Mars will be transformed into a shirt-sleeve, habitable world for humanity before century's end, made livable by thawing out the coldish climes of the Red Planet and altering its now carbon dioxide-rich atmosphere.
How best to carry out a fast-paced, decade-by-decade planetary facelift of Mars — a technique called terraforming — has been outlined by Lowell Wood, a noted physicist and recent retiree of the Lawrence Livermore National Laboratory and a long-time visiting fellow at the Hoover Institution.
Lowell presented his eye-opening Mars manifesto at Flight School, held here June 20-22 at the Aspen Institute, laying out a scientific plan to "experiment on a planet we're not living on."
Humans: a terraforming species
"I suggest that the near-term outlook is that Mars will be terraformed," Wood said, adding that he thinks the effort will be seriously underway by the middle of this century and essentially complete by the end of the 21st century.
Wood defined terraforming as "the purposeful alteration of the physical environment to increase its habitability for humans."
He noted that we Homo sapiens are a terraforming species, pointing to our own planet's alteration over time.
"We're currently in the tenth millennium of the terraforming era," Wood said.
Similarly, Mars will be terraformed, as will every other piece of the solar system that we can get to, if and as humanity becomes truly spacefaring, he explained.
"The terraforming impulse in humankind will be quenched only by massive adverse selective pressure," Wood reported.
Terraforming nay-sayers seem to ignore the fundamentals of population genetics, sociobiology and human history, he argued.
Mars is far easier to terraform than the Moon, Wood advised. "It's kids' stuff as far as rendering it [Mars] into something that's human habitable quickly and easily. The Moon is a good bit tougher."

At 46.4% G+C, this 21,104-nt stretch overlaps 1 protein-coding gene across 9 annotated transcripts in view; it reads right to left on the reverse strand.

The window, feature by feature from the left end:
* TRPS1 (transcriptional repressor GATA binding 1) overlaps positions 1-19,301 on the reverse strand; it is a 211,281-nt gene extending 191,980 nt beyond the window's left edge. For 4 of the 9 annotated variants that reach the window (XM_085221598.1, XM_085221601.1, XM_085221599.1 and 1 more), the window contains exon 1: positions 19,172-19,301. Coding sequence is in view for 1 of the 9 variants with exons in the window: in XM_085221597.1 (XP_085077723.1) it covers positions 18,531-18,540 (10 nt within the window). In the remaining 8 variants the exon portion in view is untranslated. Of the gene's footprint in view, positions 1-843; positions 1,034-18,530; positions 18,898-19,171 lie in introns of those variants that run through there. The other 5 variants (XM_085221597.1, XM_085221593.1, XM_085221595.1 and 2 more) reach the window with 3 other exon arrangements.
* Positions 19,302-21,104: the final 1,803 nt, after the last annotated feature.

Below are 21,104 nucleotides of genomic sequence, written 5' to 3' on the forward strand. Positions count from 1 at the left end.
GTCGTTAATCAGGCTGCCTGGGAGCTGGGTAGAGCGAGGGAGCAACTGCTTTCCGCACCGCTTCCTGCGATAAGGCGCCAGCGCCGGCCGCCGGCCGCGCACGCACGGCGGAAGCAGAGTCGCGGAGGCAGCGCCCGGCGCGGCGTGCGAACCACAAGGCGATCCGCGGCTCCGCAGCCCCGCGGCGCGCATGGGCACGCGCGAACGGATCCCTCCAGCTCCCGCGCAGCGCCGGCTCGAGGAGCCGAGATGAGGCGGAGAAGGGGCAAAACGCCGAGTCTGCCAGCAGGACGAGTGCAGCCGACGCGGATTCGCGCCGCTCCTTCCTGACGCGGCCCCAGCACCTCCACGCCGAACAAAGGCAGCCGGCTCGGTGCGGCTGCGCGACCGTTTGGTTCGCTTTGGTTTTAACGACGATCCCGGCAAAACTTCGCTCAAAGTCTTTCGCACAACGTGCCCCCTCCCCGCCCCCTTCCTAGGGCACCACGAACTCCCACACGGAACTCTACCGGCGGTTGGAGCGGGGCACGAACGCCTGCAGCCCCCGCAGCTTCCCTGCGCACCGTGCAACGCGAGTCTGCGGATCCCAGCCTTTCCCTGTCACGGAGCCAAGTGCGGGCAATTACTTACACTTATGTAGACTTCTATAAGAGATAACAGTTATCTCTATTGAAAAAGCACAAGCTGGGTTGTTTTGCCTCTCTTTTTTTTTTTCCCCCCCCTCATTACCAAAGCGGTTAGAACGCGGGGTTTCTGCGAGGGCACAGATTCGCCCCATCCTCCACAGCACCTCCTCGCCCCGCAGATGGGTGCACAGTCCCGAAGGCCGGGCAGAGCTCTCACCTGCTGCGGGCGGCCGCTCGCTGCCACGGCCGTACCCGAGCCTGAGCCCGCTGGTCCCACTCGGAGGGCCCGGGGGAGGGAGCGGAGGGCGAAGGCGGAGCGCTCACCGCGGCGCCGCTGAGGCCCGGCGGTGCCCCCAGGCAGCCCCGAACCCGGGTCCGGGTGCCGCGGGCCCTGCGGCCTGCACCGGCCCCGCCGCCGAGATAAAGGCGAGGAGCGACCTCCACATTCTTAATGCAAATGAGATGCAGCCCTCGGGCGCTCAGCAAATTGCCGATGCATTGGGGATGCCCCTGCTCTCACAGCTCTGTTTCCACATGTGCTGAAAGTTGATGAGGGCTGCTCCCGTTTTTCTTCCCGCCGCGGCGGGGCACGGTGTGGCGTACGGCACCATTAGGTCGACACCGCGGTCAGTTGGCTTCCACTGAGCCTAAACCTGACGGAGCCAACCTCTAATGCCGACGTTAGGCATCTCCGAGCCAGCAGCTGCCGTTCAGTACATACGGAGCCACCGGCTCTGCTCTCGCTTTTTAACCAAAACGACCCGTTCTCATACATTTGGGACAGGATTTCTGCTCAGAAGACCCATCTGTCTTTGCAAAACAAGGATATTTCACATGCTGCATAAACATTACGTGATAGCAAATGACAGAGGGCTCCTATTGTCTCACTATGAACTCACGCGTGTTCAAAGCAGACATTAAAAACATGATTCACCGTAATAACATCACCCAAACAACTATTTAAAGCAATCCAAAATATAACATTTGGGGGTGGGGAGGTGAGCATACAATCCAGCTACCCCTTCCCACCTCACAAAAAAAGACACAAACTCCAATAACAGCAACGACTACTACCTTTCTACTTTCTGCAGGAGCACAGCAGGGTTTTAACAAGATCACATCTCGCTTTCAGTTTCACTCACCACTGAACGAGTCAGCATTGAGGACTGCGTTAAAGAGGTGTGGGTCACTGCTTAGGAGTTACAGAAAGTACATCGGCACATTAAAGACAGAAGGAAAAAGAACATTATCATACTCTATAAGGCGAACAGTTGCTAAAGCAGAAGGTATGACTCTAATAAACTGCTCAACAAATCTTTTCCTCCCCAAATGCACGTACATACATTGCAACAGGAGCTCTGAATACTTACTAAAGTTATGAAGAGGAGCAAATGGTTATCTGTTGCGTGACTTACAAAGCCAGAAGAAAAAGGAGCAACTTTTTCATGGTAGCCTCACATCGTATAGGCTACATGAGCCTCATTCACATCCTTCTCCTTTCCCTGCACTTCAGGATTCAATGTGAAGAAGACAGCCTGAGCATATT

Wood said that Mars currently is "stuck" in a semi-permanent "thermal depression." But there is a multiplicity of design solutions, he foresees, such as engineering an artificial greenhouse effect at the planet that warms the world and makes it "a more preferred planet."
Overall, Wood said that a workable plan can be scripted to raise the average temperature of Mars, rid the world of excess carbon dioxide and generate soil to support agriculture.
After roughly one to three decades of such warming, Wood continued, the "'Great Spring' literally erupts all over Mars. It's all a matter of trimming-and-tailoring a thawed Mars to the "biospheric optimum," he concluded.
Responded Esther Dyson, Chairman of EDventure and host of the Flight School: "This is not a project that would fit the time horizon of any venture capitalist."
But Wood said that the effort is doable, but with a caveat.
"I believe it's roughly a 50/50 chance that young children now alive will walk on Martian meadows ... will swim in Martian lakes," Wood said.
It is not technology, nor money, he said — the pacing ingredient is marshaled will.
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